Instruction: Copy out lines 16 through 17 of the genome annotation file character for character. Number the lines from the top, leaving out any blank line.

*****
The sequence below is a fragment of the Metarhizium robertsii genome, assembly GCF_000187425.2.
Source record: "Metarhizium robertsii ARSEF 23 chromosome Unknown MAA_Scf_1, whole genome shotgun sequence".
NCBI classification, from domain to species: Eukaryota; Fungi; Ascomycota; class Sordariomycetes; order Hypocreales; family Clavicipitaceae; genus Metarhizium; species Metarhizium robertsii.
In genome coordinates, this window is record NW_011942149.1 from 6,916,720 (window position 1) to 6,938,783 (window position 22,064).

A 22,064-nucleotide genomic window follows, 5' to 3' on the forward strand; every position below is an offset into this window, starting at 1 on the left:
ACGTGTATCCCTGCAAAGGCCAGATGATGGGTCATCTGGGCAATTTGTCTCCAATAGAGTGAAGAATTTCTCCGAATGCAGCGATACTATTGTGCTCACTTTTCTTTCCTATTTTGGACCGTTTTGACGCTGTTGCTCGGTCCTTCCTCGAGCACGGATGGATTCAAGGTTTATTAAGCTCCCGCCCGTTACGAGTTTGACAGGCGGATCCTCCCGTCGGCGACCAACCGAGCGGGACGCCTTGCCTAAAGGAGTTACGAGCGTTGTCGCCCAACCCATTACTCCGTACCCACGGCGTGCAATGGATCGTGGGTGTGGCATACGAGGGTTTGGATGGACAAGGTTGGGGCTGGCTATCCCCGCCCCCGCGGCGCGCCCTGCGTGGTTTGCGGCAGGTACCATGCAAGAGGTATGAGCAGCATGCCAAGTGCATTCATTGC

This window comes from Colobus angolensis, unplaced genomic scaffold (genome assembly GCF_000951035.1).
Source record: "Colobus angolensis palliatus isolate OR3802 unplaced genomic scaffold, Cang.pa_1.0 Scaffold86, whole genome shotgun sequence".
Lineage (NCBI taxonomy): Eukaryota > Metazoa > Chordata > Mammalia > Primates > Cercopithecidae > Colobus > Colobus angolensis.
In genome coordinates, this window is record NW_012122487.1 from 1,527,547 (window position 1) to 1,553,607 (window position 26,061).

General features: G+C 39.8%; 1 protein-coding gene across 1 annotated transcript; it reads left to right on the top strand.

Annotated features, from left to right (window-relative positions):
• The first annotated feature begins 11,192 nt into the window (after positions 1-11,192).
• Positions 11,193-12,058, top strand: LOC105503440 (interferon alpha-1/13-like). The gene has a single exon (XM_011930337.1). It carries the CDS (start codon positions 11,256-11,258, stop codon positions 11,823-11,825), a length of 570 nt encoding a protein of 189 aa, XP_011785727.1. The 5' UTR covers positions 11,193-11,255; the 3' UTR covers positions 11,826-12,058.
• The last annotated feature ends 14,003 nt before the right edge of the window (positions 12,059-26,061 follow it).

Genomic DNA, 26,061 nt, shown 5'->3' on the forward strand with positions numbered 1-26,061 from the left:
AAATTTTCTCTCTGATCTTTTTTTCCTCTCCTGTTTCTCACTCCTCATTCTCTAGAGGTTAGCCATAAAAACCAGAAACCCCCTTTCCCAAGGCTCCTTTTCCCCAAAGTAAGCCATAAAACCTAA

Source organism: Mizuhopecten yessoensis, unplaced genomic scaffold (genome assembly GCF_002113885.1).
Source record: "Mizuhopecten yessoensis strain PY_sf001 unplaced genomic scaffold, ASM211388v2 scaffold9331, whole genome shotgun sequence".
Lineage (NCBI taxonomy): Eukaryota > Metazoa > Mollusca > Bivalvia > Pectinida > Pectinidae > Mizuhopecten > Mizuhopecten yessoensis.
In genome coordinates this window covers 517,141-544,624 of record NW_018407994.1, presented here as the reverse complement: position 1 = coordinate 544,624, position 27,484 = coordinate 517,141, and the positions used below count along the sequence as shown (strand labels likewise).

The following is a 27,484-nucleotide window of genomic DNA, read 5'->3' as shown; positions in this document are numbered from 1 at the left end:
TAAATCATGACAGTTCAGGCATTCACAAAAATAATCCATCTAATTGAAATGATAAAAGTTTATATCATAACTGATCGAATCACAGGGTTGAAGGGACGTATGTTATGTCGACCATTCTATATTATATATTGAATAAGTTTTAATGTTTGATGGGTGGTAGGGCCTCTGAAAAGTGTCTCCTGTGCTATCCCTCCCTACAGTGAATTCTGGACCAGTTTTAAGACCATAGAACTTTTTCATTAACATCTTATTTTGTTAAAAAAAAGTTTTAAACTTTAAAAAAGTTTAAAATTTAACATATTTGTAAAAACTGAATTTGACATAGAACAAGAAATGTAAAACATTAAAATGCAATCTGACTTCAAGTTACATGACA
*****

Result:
Genomic DNA, 26,061 nt, shown 5'->3' on the forward strand with positions numbered 1-26,061 from the left:
AAATTTTCTCTCTGATCTTTTTTTCCTCTCCTGTTTCTCACTCCTCATTCTCTAGAGGTTAGCCATAAAAACCAGAAACCCCCTTTCCCAAGGCTCCTTTTCCCCAAAGTAAGCCATAAAACCTAA